At the age of 18, Jonathan Newman, a lifelong New York Rangers fan, had developed kidney stones, which led to a Polycystic Kidney Disease (PKD) diagnosis, he recollected.
PKD is a genetic disease that forms clusters of non-cancerous cysts that develop primarily within your kidneys, causing them to enlarge and lose function over time.
Newman, a 39-year-old Wayne, N.J., resident, lost his grandmother and great grandmother due to PKD. His mother and uncle also had the disease.
However, they were more fortunate, as his mother received a kidney from an altruistic donor six-plus years ago, and his uncle received the gift of life from a deceased giver. Since PKD doesn’t affect a transplanted kidney, both recipients are doing well.
Coincidentally, his father in-law is a kidney donor beneficiary as well, due to chronic kidney disease (CKD).
Nevertheless, Newman has been working with his doctors to keep him healthy and avoid dialysis, and his kidney donor advocate, Donna Tissot, has been helping him with his search for a living donor.
“I just got on a donor list three to four months ago,” said Newman, a dad to a 15-month-old boy. “I have the same energy level, same everything. I still work, I’m happy, and my family is my reason for everything.”
Furthermore, Newman said that he is at the end of the line in his family for PKD, through genetic testing, so his son is safe.
Tissot has helped numerous people find living kidney donors and feels this is a special case due to the ever-growing son-and-dad bond they are forming.
“Jonathan needs a selfless donor who will give him a second chance at life,” Tissot exclaimed. “He wants to see his young son grow up and experience the loving relationship between a father and his son.” So please help if you can, she added.
While Newman’s busy schedule and the COVID-19 pandemic has not allowed him and his wife Stacie attend Rangers games, he remains a diehard fan.
“My dad had tickets from his company for years,” he recollected. “I loved going to MSG (Madison Square Garden) as a kid. When I started dating my wife, we went to 20 to 25 games that year. My wife became a fan because of me. Hey, we got married on June 14th, 2015.”
No coincidence, June 14th is the Rangers’ anniversary of winning their last Stanley Cup on June 14th, 1994.
Newman said one of the couples’ favorite things to do was meet Rangers at games and special events–something that is on hold for the time being, as an infant son and COVID-19 has made that impossible.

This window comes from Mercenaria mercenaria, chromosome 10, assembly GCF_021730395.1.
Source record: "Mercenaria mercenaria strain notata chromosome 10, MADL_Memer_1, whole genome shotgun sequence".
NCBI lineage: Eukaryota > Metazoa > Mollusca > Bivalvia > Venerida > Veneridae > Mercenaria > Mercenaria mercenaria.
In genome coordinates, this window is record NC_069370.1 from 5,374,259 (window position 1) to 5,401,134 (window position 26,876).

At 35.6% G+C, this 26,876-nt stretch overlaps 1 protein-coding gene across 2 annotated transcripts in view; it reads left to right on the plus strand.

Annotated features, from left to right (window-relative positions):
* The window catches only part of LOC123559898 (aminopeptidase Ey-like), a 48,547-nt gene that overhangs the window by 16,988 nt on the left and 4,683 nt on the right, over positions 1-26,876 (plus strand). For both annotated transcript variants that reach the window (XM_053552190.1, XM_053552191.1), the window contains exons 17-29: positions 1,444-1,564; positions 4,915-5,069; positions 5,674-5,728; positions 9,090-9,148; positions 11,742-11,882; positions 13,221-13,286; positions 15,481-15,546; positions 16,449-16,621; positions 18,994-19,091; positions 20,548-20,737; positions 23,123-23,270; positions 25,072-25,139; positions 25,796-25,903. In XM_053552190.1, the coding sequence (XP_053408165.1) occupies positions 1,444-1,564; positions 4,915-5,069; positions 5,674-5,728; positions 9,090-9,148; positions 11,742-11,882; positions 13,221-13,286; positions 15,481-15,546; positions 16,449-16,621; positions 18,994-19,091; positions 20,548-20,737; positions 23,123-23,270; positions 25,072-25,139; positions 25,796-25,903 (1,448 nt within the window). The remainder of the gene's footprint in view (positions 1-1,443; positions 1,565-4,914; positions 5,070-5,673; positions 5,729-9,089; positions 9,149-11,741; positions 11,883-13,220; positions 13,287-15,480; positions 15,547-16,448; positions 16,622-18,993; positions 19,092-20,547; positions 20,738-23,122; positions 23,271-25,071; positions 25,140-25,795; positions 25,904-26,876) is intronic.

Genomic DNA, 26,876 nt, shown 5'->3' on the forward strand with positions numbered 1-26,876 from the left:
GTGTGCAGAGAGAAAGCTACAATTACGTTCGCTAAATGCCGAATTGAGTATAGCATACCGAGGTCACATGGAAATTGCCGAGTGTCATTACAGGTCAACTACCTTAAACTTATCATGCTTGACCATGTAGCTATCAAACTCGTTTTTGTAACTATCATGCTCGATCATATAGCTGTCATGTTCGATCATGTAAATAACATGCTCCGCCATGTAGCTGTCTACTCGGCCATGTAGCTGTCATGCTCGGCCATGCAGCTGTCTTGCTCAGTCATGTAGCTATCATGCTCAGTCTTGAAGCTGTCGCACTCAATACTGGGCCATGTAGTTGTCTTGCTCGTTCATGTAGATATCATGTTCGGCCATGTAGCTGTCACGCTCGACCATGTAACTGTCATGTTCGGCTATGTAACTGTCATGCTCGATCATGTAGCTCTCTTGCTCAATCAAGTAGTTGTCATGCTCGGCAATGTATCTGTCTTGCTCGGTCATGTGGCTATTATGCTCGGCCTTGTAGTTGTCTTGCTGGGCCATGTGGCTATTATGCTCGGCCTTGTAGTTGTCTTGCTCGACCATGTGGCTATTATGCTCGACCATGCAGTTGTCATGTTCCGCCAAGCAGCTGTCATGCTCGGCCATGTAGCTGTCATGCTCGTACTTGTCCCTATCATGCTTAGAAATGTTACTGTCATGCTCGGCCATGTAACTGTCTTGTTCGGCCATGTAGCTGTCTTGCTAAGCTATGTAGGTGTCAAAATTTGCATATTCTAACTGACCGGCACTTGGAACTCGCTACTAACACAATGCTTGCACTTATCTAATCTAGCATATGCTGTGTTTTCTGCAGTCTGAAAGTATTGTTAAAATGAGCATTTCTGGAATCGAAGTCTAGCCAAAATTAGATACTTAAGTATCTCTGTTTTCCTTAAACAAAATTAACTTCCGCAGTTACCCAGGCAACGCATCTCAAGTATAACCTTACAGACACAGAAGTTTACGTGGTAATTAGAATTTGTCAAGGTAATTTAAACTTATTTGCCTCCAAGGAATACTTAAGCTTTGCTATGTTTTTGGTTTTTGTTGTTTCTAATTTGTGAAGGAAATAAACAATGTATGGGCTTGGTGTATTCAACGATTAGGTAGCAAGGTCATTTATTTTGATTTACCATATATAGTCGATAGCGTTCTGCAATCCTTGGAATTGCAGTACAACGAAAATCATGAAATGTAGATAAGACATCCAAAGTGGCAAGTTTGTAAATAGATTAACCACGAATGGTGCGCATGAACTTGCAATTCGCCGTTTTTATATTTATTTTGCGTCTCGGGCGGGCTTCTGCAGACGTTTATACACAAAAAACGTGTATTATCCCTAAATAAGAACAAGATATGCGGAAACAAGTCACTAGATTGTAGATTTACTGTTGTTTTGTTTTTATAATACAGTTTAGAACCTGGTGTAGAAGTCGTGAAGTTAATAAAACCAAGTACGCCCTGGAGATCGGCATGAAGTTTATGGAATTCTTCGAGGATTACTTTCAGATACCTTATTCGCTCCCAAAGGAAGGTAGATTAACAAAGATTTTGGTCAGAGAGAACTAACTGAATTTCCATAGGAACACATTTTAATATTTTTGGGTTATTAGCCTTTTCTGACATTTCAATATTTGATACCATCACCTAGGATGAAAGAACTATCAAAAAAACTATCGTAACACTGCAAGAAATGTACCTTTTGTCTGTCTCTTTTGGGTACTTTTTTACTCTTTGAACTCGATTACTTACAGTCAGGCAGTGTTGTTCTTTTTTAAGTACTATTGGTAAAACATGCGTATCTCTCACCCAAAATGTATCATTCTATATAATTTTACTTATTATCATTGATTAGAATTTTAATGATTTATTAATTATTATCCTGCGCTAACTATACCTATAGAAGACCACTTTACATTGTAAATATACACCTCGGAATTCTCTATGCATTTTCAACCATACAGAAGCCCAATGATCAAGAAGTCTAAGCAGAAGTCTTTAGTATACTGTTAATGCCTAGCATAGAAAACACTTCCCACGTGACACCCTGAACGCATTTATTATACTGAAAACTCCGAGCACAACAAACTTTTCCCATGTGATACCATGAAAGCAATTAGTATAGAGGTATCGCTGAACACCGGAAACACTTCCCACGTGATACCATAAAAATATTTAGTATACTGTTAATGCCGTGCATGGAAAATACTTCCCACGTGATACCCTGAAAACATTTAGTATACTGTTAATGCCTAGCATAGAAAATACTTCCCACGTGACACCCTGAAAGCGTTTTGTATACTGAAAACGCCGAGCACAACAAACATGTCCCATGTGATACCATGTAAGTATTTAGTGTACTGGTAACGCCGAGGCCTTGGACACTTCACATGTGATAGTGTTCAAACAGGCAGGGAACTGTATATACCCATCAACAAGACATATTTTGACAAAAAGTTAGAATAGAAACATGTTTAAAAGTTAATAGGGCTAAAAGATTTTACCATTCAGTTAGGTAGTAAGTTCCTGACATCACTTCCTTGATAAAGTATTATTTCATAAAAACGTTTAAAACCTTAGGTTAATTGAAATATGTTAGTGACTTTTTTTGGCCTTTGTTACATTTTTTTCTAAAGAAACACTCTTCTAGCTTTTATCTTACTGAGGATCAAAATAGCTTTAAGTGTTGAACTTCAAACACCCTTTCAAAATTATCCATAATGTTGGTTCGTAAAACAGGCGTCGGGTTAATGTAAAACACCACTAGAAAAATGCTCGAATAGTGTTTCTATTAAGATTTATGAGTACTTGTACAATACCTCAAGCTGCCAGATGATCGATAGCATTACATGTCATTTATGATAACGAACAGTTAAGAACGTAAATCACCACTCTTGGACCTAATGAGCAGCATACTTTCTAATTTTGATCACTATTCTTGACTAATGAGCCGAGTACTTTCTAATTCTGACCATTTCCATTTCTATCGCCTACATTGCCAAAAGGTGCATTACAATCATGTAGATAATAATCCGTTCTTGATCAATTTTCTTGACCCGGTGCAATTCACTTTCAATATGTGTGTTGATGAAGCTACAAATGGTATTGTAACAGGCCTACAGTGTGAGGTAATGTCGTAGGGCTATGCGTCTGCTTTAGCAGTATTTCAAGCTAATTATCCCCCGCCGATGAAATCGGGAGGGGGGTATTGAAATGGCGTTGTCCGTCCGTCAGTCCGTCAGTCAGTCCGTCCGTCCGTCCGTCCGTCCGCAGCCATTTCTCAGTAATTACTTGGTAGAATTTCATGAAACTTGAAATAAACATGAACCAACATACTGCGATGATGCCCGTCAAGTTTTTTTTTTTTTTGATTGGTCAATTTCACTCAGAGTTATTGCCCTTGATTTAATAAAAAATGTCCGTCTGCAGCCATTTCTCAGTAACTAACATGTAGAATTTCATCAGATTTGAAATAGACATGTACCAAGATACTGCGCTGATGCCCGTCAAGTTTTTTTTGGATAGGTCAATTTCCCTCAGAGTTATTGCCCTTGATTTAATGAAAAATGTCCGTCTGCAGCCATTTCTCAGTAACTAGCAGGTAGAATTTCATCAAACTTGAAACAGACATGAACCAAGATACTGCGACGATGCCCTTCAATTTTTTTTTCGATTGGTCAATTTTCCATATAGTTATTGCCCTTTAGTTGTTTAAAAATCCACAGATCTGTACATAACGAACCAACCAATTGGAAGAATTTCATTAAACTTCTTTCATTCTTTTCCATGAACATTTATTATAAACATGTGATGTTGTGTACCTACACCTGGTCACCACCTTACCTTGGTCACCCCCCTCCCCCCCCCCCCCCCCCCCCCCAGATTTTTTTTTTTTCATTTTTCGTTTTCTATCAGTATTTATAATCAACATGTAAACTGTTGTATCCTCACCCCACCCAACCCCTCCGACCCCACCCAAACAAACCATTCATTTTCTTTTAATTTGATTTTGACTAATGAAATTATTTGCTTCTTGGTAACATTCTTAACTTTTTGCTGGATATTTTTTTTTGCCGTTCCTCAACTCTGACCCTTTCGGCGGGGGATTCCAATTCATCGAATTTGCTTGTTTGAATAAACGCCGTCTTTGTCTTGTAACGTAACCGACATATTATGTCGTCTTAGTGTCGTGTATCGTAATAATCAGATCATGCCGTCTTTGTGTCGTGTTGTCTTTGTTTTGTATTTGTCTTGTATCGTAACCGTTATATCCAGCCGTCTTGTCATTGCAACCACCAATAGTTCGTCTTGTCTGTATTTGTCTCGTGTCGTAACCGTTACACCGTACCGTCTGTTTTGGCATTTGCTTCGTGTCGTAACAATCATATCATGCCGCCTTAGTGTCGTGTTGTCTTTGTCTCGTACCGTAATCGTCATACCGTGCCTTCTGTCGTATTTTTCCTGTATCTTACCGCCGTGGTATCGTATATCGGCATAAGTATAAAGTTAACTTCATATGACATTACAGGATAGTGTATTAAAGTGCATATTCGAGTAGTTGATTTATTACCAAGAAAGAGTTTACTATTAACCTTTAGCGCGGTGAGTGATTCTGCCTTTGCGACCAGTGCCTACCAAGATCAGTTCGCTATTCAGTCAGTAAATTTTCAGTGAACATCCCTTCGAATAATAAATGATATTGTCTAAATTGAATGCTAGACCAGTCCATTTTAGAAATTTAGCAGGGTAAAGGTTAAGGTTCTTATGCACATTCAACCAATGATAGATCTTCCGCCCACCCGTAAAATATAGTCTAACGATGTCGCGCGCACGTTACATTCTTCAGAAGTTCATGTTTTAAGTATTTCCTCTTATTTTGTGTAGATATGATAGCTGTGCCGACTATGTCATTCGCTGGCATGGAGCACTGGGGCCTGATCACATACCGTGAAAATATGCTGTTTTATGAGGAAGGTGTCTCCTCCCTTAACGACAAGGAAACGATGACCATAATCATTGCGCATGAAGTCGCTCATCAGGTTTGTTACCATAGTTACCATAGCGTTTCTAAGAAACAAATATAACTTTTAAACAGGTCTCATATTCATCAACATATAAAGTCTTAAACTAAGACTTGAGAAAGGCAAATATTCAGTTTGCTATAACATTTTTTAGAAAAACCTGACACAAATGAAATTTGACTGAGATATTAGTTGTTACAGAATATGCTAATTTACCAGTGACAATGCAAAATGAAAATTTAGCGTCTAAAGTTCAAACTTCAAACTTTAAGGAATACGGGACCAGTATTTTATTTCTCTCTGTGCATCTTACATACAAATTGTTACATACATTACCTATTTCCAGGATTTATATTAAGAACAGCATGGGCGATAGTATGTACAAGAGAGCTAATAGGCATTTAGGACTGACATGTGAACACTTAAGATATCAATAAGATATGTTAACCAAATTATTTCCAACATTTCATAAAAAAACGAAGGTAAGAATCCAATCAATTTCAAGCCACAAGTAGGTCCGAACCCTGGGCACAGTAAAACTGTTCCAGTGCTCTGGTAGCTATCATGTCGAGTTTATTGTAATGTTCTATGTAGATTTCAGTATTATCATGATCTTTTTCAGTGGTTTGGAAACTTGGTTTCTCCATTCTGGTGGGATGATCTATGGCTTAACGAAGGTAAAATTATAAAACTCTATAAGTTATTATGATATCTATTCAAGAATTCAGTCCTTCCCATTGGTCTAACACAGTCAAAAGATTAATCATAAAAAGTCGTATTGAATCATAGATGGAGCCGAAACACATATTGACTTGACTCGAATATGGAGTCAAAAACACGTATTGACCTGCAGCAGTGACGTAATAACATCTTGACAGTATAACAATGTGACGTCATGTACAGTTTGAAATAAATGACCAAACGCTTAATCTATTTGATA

But Newman has not forgotten the kindest that the players had shown him and Stacie, as well as the rest of the frenetic Ranger fanbase. One player, in particular, stood out to him because of his gentlemanly, kindhearted nature.
“(Henrik) Lundqvist was the nicest,” said Newman, who noted that current Tampa Bay Lightning’s Ryan McDonagh and retired defenseman Brian Leetch are among his all-time favorite Rangers. “He (Lundqvist) would stop to sign autographs for everyone. Fans would wait outside for him, and he was always willing.”
As far as someone donating a kidney, Newman recommends people get tested to see if they are a kidney donor match. But only if that is something they really want to do.
Newman said the procedure is not that invasive and could save his life or someone else in the same situation.
“If you want to become a donor, then do it,” he implored. “But you have to have the mentality to do it. But I recommend getting tested. What do they have to lose?”
If you or someone you know may want to help Newman, please fill out one of the referral forms below and indicate donor for Jonathan Newman.
— Jerry Del Priore
Photos: First photo to left: Stacie and Jonathan Newman, with former Ranger Ryan McDonagh (m). Credit: Rose Donovan.
Second photo to right: Jonathan Newman, with Ranger Legend Brian Leetch (r). Credit: Stacie Newman.